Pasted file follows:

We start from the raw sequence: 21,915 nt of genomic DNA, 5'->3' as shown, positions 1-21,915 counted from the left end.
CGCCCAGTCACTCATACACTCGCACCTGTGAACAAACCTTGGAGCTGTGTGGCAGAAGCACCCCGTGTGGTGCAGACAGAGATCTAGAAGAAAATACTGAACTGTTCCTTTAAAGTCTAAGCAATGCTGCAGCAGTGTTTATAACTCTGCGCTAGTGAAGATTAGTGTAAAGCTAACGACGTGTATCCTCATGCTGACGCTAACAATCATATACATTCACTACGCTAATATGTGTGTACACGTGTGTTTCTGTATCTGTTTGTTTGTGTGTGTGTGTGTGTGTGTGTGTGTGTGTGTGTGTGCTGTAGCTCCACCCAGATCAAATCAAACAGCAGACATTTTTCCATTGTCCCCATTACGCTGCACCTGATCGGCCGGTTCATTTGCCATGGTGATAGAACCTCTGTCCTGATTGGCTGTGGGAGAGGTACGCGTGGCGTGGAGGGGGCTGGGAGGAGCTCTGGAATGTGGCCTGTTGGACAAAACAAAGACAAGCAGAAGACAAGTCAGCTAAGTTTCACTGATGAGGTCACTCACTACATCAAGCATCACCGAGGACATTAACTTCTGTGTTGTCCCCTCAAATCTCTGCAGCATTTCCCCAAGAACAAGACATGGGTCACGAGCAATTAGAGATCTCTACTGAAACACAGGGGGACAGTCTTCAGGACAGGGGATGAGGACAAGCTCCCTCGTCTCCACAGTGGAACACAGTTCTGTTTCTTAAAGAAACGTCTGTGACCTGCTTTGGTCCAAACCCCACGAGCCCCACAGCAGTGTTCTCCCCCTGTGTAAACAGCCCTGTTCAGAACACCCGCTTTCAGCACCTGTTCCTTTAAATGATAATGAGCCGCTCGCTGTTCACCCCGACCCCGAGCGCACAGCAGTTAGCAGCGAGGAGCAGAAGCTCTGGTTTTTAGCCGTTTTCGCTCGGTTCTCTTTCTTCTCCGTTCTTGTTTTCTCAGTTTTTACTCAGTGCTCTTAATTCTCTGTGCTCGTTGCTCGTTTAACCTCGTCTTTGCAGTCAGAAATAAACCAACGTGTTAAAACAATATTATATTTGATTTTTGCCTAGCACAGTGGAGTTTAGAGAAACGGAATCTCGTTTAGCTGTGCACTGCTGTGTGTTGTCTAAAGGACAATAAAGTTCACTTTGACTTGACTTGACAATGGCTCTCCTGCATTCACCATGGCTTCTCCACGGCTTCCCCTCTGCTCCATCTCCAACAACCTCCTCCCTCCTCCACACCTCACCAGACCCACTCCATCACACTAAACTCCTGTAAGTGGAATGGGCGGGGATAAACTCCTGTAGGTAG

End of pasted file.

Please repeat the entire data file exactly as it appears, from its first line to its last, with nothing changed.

We start from the raw sequence: 21,915 nt of genomic DNA, 5'->3' as shown, positions 1-21,915 counted from the left end.
CGCCCAGTCACTCATACACTCGCACCTGTGAACAAACCTTGGAGCTGTGTGGCAGAAGCACCCCGTGTGGTGCAGACAGAGATCTAGAAGAAAATACTGAACTGTTCCTTTAAAGTCTAAGCAATGCTGCAGCAGTGTTTATAACTCTGCGCTAGTGAAGATTAGTGTAAAGCTAACGACGTGTATCCTCATGCTGACGCTAACAATCATATACATTCACTACGCTAATATGTGTGTACACGTGTGTTTCTGTATCTGTTTGTTTGTGTGTGTGTGTGTGTGTGTGTGTGTGTGTGTGTGTGCTGTAGCTCCACCCAGATCAAATCAAACAGCAGACATTTTTCCATTGTCCCCATTACGCTGCACCTGATCGGCCGGTTCATTTGCCATGGTGATAGAACCTCTGTCCTGATTGGCTGTGGGAGAGGTACGCGTGGCGTGGAGGGGGCTGGGAGGAGCTCTGGAATGTGGCCTGTTGGACAAAACAAAGACAAGCAGAAGACAAGTCAGCTAAGTTTCACTGATGAGGTCACTCACTACATCAAGCATCACCGAGGACATTAACTTCTGTGTTGTCCCCTCAAATCTCTGCAGCATTTCCCCAAGAACAAGACATGGGTCACGAGCAATTAGAGATCTCTACTGAAACACAGGGGGACAGTCTTCAGGACAGGGGATGAGGACAAGCTCCCTCGTCTCCACAGTGGAACACAGTTCTGTTTCTTAAAGAAACGTCTGTGACCTGCTTTGGTCCAAACCCCACGAGCCCCACAGCAGTGTTCTCCCCCTGTGTAAACAGCCCTGTTCAGAACACCCGCTTTCAGCACCTGTTCCTTTAAATGATAATGAGCCGCTCGCTGTTCACCCCGACCCCGAGCGCACAGCAGTTAGCAGCGAGGAGCAGAAGCTCTGGTTTTTAGCCGTTTTCGCTCGGTTCTCTTTCTTCTCCGTTCTTGTTTTCTCAGTTTTTACTCAGTGCTCTTAATTCTCTGTGCTCGTTGCTCGTTTAACCTCGTCTTTGCAGTCAGAAATAAACCAACGTGTTAAAACAATATTATATTTGATTTTTGCCTAGCACAGTGGAGTTTAGAGAAACGGAATCTCGTTTAGCTGTGCACTGCTGTGTGTTGTCTAAAGGACAATAAAGTTCACTTTGACTTGACTTGACAATGGCTCTCCTGCATTCACCATGGCTTCTCCACGGCTTCCCCTCTGCTCCATCTCCAACAACCTCCTCCCTCCTCCACACCTCACCAGACCCACTCCATCACACTAAACTCCTGTAAGTGGAATGGGCGGGGATAAACTCCTGTAGGTAG